x Abu Dhabi, UAEFriday 19 January 2018

Uefa Champions League: Robert Lewandowski is striking while iron is hot

Other European teams are taking notice as the goal tally for the Borussia Dortmund player continues to climb, writes Jonathan Wilson.

Dortmund striker Robert Lewandowski notched four goals against Real Madrid last month. John MacDougall / AFP
Dortmund striker Robert Lewandowski notched four goals against Real Madrid last month. John MacDougall / AFP

Borussia Dortmund are a very modern team. They press hard and high up the pitch, they specialise in quick transitions, they have attacking full-backs who overlap wingers, who cut in, they have a passer-tackler combination at the back of midfield.

If you went through a checklist of tactical trends of the past decade, they would tick most boxes. And yet their centre-forward, arguably their most desirable remaining player now that the sale of Mario Goetze has been confirmed, is in many ways a very old-fashioned player.

Robert Lewandowski is not a false No 9 or even a quasi-false No 9, in the manner of Lionel Messi or Sergio Aguero.

He does not drift out to the flanks like Thierry Henry or Samuel Eto'o, or go foraging back in midfield like Carlos Tevez and Wayne Rooney.

Neither is he a Didier Drogba-style target-man; he is not about muscle or battering defenders physically. In fact, if he recalls anybody, both in terms of physique and style of play, it is Ian Rush.

Lewandowski, now 24, stands 6ft, a little taller than the former Liverpool forward, whose heyday was in the 1980s, but shares with him an angularity – "he has legs like sticks" as a former coach put it. He can hold the ball up, act as a reference for the mobile midfield less because of body weight than through technique, by a positional awareness than involves not merely moving into space, but interceding his body between defenders and the ball.

His wiriness, perhaps, is inherited from his father, a national judo champion, while his mother played volleyball to league standard.

Lewandowski can operate as the lone front man, working off the centre-back, disrupting defensive shape, winning free-kicks and throw-ins, and is certainly happy with his back to goal, but he is better with attacking midfielders close to him, ready for a lay off or running beyond him for slipped passes.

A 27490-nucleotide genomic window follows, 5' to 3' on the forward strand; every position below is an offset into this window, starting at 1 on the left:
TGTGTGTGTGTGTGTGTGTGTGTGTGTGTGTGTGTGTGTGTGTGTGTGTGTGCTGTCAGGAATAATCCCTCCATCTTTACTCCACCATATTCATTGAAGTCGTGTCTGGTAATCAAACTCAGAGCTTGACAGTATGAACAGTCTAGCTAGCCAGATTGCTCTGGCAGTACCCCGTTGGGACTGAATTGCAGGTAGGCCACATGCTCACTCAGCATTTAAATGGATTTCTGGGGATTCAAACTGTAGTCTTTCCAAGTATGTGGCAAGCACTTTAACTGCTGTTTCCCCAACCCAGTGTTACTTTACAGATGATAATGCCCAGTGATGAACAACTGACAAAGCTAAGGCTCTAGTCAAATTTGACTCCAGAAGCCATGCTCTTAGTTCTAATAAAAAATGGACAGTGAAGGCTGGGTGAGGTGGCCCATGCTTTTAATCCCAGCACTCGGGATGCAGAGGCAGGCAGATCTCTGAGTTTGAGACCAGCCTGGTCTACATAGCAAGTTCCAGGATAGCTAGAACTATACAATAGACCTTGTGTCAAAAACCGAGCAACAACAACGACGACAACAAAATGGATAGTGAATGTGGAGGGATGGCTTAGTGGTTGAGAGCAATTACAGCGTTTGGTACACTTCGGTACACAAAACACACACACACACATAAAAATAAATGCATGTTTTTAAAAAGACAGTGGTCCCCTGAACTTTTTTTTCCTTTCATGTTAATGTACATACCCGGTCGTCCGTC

Even Lewandowski's progress looks like a career path from a bygone age.

He is not some wunderkind plucked out of normal life and dropped in an academy aged nine.

He grew up in Warsaw and was rejected by Legia Warsaw, moving to Znicz Pruszcow on the outskirts of the capital.

At 18, he became the top scorer in the Polish third division. The following year he was top scorer in the second flight, which earned him a transfer to Lech Poznan.

On his league debut, he scored with the inside of his heel, an early indication of his improvisational qualities. The goals kept flowing: second top-scorer in the Polish league in his first season, top-scorer in his second as Lech won the title.

That attracted interest from Borussia Dortmund and he moved to the Bundesliga for £4 million (Dh22.1m) in 2010, just before his 22nd birthday.

He spent a year as a reserve, but an injury to Lucas Barrios early in 2011-12 gave him his chance.

Since then, he has scored roughly a goal every other game. That is how careers used to work: slow but steady progress, building to a flowering in the mid-twenties. Final confirmation of his talent came with his four goals against Real Madrid in the Uefa Champions League semi-final first leg, the third of them, a neat dragback followed by a fierce shot, demonstrating the skill that underlies the simplicity of his game.

Lewandowski is, fundamentally, a finisher. He gets in positions and he bangs the ball at the corners – as Rush has always said, the actual technique of goalscoring is far less difficult to attain than the mentality of being a goalscorer.

But like Rush, and even goalscorers of different physical type, such as Gerd Muller and Gary Lineker, there is more to Lewandowski than finishing: he also links the play and offers an outlet. Little wonder Miroslav Klose, a similar style of forward, has referred to Lewandowski as "a superb player".

Dortmund manager Jurgen Klopp insisted this week that Lewandowski will remain at the club next season, but with only one year left on his contract, predators are hovering.

Franck Ribery has publicly urged Bayern to sign him while Manchester United, Arsenal and Chelsea have all expressed an interest.

As an old-fashioned modern centre-forward, Lewandowski is much in demand.

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